The act of blocking also violated Ms Badoy’s constitutional right to petition the government for redress of grievances or the right to make a complaint or seek the assistance of the government. Unlike writing a letter or complaining in person, addressing the government through its social media accounts is not only more convenient, it presents a higher chance of getting a reply or action.

Twitter and Facebook allow direct access to the highest officials, skipping the whole bureaucratic line of employees and, thus, assuring swifter action. Doing it publicly – especially when a concern gains a traction of support from other users – also puts the government in a spotlight where it is herd-pressured to deliver. Thus, blocking a user from government pages unduly deprives or diminishes that person of his right to have a grievance redressed.

Ms Badoy’s right to information on matters of public concern, which is guaranteed in Article III, Section 7, of the same Constitution, was also violated. Under the provision, every citizen is guaranteed access government information relating to official acts, transactions, or decisions. This right is available to all citizens without distinction as to whether they are perceived as friends or enemies. Blocking Ms Badoy from PCOO’s social media account essentially denied her access to the information from a government agency. (READ: [ANALYSIS] Duterte crushes free expression amid pandemic)

This brings us to the last point: deprived of access to government information, her rights to redress of grievances and to freely express her sentiment towards the government violated, Ms Badoy is put in a position where she is not equal with users who were not blocked. The equal protection clause of the Constitution assures every citizen equal treatment by and equal access to her government. 

In the end, the government, the PCOO in particular, has to be reminded of a passage in the landmark case of United States vs Bustos (GR No L-12592, March 8, 1918), written more than a century ago but remains very relevant to this day. Justice Malcom wrote:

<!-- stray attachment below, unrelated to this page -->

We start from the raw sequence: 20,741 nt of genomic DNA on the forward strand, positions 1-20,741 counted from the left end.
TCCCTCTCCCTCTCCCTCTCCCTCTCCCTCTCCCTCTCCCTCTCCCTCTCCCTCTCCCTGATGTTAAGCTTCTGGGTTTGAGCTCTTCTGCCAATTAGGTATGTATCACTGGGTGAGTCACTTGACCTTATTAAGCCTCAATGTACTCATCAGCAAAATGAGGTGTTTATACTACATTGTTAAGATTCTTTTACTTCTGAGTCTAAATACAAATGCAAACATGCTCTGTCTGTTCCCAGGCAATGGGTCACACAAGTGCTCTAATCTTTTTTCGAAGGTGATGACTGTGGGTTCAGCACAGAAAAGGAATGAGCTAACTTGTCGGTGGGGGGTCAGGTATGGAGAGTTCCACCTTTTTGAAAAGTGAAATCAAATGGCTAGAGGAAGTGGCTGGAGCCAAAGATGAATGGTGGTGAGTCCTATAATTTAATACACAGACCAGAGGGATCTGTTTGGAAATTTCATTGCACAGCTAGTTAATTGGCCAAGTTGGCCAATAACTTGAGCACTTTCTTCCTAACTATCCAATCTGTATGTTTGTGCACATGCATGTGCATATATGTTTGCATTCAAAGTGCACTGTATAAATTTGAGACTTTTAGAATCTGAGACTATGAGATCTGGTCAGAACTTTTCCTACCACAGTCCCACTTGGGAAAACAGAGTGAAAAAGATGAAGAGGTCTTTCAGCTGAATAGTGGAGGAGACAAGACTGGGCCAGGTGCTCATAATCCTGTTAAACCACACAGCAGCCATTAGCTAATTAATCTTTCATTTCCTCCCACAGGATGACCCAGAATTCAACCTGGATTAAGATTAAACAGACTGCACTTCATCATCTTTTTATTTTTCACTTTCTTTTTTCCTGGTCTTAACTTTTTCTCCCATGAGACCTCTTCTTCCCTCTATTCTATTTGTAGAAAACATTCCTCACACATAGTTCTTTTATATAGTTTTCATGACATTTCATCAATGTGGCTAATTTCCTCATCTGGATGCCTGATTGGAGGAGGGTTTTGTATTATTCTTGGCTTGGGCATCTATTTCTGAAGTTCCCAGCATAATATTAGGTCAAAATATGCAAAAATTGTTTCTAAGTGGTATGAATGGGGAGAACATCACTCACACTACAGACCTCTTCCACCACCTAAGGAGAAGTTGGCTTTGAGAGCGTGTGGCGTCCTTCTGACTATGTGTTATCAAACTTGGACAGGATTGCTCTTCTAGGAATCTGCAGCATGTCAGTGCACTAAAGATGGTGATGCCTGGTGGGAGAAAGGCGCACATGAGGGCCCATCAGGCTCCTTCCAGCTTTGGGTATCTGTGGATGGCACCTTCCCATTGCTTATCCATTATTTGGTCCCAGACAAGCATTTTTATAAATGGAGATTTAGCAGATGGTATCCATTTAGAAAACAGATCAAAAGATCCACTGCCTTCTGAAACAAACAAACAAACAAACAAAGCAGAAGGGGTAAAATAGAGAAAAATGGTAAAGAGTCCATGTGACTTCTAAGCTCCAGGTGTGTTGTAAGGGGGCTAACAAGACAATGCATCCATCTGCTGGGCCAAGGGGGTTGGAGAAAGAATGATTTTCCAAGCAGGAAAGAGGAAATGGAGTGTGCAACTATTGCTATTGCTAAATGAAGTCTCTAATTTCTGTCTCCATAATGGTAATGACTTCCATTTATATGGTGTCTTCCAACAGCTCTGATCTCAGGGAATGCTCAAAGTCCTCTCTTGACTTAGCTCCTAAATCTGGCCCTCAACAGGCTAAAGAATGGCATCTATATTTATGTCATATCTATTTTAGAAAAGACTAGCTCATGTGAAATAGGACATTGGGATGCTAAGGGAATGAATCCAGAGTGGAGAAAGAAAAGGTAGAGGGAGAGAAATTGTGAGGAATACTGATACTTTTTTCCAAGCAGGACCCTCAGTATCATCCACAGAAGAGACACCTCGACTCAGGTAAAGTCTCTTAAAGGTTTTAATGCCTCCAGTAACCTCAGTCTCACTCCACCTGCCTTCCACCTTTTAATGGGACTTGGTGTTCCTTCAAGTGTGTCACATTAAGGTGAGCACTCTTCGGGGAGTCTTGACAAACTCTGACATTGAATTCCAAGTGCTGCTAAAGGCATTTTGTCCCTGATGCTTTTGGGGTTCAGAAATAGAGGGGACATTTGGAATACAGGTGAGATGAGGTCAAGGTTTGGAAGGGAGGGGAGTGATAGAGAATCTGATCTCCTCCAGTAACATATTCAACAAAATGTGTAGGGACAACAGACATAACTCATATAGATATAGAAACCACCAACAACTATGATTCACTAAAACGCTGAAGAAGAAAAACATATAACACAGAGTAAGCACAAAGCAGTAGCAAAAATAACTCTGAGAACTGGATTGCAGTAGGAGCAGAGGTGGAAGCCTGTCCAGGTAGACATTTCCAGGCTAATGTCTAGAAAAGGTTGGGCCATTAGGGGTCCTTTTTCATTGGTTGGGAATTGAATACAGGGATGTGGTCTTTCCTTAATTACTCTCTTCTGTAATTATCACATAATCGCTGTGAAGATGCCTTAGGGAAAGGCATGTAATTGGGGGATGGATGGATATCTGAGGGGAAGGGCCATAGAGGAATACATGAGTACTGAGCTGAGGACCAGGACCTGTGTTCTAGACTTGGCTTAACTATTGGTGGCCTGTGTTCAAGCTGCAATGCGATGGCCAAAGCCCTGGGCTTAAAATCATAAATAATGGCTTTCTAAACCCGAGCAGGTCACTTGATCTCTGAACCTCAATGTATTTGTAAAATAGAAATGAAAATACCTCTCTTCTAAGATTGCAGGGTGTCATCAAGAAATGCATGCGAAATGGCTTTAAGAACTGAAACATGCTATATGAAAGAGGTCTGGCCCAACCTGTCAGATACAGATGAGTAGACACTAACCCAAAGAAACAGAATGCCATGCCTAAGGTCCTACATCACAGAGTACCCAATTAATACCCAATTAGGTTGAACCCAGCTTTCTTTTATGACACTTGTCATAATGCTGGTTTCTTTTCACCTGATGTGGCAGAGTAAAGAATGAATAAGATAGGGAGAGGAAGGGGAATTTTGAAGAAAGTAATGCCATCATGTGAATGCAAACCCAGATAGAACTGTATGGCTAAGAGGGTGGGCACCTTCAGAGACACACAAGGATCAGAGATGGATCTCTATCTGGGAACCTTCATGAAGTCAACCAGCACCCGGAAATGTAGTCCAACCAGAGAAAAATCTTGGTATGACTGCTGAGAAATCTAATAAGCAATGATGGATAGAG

The interest of society and the maintenance of good government demand a full discussion of public affairs. Complete liberty to comment on the conduct of public men is a scalpel in the case of free speech. The sharp incision of its probe relieves the abscesses of officialdom. Men in public life may suffer under a hostile and an unjust accusation; the wound can be assuaged with the balm of a clear conscience. A public officer must not be too thin-skinned with reference to comment upon his official acts. Only thus can the intelligence and the dignity of the individual be exalted. Of course, criticism does not authorize defamation. Nevertheless, as the individual is less than the State, so must expected criticism be born for the common good. Rising superior to any official or set of officials, to the Chief of Executive, to the Legislature, to the Judiciary – to any or all the agencies of Government – public opinion should be the constant source of liberty and democracy.

Postscript: Gang Badoy informed me that she was eventually unblocked by the PCOO and has regained access to its Twitter account. But considering her case is not the first time and other users somewhere may have been blocked by other government officials and accounts, I urge the Civil Service Commission to put in a place an official policy on this matter to prevent such arbitrary and unconstitutional actions. – Rappler.com

Emil Marañon III is an election lawyer specializing in automated election litigation and consulting. He is one of the election lawyers consulted by the camp of Vice President Leni Robredo, whose victory is being contested by former senator Ferdinand Marcos Jr. Marañon served in Comelec as chief of staff of retired Comelec Chairman Sixto Brillantes Jr. He is a partner at Trojillo Ansaldo and Marañon (TAM) Law Offices.